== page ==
Methods: The two ‘primary’ measures of treatment effectiveness used in the CUPID study were the Expanded Disability Status Scale (EDSS) and the Multiple Sclerosis Impact Scale (MSIS-29). The MSIS-29 is a self-completion questionnaire specifically designed for MSers. Participants were asked to complete this every 6 months either in a paper-based form sent through the post, or via a web-based system on the computer. The study also collected information on a range of ‘secondary’ measures including a timed walk, peg test and number test (PASAT) which took place in the clinic. A variety of questionnaires were also used, to enable participants to provide their own assessment of their MS at regular intervals. At some centres, participants underwent yearly MRI scans to provide additional information.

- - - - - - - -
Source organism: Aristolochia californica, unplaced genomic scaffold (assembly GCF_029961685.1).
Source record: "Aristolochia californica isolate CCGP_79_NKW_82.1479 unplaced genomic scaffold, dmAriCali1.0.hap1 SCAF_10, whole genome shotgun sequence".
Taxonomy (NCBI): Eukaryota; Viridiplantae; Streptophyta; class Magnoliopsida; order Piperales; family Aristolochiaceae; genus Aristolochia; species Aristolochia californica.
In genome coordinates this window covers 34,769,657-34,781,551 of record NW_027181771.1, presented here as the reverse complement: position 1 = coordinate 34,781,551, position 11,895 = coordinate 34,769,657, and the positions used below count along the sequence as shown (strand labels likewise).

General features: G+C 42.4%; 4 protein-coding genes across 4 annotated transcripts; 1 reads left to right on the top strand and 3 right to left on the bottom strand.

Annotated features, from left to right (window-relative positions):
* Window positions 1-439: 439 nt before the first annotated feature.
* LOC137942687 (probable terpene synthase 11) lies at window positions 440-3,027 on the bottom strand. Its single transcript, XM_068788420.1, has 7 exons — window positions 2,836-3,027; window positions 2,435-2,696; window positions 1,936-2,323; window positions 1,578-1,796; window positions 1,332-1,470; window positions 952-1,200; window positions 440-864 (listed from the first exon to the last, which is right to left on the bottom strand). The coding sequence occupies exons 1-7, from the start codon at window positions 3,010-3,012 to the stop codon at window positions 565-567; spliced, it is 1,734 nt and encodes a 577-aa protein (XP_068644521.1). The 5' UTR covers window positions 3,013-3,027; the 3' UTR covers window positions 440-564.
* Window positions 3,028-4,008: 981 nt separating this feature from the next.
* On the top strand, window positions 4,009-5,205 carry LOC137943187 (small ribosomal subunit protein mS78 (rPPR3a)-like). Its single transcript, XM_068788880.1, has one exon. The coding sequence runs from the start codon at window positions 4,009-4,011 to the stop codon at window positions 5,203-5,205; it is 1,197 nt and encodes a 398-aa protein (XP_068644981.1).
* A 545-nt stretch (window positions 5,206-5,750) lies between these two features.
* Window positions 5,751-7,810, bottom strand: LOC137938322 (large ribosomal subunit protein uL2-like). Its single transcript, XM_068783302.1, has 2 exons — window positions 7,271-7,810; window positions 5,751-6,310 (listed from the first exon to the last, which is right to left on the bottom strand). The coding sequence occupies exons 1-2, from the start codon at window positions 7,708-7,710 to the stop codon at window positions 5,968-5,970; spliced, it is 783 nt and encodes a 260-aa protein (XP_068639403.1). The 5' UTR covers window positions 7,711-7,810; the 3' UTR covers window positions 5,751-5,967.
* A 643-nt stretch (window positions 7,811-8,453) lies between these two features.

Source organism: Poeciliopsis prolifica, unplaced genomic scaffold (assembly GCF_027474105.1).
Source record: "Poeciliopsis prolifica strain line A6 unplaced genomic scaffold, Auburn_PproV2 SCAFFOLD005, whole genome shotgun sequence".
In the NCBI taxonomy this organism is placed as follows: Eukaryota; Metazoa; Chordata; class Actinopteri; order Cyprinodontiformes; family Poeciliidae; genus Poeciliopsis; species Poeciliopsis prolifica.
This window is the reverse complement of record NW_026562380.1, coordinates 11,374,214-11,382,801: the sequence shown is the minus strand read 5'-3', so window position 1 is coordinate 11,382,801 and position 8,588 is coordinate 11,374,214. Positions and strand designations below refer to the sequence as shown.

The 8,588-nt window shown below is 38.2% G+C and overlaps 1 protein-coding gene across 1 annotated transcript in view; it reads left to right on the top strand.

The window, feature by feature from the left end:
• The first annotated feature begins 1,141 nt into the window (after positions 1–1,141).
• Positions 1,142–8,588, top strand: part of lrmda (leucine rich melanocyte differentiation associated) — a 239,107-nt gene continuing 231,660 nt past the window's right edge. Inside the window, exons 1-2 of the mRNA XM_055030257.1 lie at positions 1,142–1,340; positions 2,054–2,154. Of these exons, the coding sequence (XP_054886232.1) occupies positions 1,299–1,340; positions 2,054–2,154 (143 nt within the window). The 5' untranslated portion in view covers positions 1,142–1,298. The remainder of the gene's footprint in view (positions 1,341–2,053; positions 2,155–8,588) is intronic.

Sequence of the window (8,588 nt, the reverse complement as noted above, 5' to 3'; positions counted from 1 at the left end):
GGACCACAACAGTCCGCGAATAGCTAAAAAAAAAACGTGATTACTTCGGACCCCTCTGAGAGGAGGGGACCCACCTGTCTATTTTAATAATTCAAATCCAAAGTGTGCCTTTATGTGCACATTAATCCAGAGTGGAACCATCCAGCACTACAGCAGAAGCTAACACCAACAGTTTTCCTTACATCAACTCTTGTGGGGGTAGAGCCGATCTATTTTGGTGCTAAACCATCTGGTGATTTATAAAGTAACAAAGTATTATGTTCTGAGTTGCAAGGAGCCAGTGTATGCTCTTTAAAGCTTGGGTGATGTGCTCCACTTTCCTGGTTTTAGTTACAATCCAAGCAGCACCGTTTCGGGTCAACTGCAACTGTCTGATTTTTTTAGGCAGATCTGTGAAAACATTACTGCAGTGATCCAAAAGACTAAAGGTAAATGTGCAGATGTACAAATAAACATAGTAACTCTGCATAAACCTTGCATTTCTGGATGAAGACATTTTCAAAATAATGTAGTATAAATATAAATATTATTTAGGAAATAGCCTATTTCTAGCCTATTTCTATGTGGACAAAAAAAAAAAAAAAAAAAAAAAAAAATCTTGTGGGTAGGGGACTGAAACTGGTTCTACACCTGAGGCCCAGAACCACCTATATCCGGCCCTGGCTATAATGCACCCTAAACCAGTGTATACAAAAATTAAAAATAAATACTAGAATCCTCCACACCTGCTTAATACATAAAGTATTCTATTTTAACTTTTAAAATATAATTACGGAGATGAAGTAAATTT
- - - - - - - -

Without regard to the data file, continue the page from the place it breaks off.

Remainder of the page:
Results: Overall the study found no evidence that THC has an effect on MS progression in either of the main outcomes (the EDSS neurological assessments conducted by doctors at the study clinics or the MSIS-29 questionnaire responses provided by the participants). The EDSS and MSIS-29 scores showed little change over the course of the study and no difference was found between the active and placebo groups. However, there was some evidence that THC might have a beneficial effect in participants at the lower end of the EDSS disability scale (i.e. in those participants whose MS was less advanced). As this benefit was only found in a small group of people rather than the whole study population, further studies will be needed to assess the robustness of this finding.